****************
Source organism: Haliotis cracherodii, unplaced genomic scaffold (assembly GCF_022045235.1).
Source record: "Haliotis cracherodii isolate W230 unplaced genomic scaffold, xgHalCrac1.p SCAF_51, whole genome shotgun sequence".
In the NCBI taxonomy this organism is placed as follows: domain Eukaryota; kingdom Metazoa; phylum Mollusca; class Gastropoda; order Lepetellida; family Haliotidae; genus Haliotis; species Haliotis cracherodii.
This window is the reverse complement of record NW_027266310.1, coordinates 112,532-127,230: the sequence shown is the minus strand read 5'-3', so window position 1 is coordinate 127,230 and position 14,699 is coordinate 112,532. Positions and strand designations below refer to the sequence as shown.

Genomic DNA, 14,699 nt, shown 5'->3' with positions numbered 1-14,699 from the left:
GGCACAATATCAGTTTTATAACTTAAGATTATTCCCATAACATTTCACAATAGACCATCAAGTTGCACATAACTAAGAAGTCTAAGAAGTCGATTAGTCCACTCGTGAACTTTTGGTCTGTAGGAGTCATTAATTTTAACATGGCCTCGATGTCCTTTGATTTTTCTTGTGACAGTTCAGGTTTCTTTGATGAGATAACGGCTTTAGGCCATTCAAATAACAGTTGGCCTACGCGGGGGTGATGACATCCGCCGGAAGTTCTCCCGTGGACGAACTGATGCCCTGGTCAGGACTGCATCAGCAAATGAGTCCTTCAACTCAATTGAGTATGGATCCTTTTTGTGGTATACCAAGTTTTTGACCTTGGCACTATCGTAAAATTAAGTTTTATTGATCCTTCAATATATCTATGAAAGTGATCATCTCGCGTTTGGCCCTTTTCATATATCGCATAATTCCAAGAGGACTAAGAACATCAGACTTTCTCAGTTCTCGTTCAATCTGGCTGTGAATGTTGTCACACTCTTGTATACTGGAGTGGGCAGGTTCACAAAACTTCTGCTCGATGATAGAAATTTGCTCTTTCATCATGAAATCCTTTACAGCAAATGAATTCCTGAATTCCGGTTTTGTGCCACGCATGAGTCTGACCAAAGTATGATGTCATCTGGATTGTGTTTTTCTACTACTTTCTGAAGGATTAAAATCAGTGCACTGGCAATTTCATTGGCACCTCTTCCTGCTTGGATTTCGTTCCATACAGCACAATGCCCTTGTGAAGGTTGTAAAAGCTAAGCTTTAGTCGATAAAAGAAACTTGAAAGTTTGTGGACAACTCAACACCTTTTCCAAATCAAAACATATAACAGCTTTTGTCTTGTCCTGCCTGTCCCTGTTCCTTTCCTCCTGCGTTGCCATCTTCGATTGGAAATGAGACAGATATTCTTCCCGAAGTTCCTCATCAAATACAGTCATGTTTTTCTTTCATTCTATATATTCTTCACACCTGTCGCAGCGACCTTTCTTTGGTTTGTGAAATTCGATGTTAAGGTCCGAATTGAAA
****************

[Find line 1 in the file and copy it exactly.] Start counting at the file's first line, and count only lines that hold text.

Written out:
Source organism: Haliotis cracherodii, unplaced genomic scaffold (assembly GCF_022045235.1).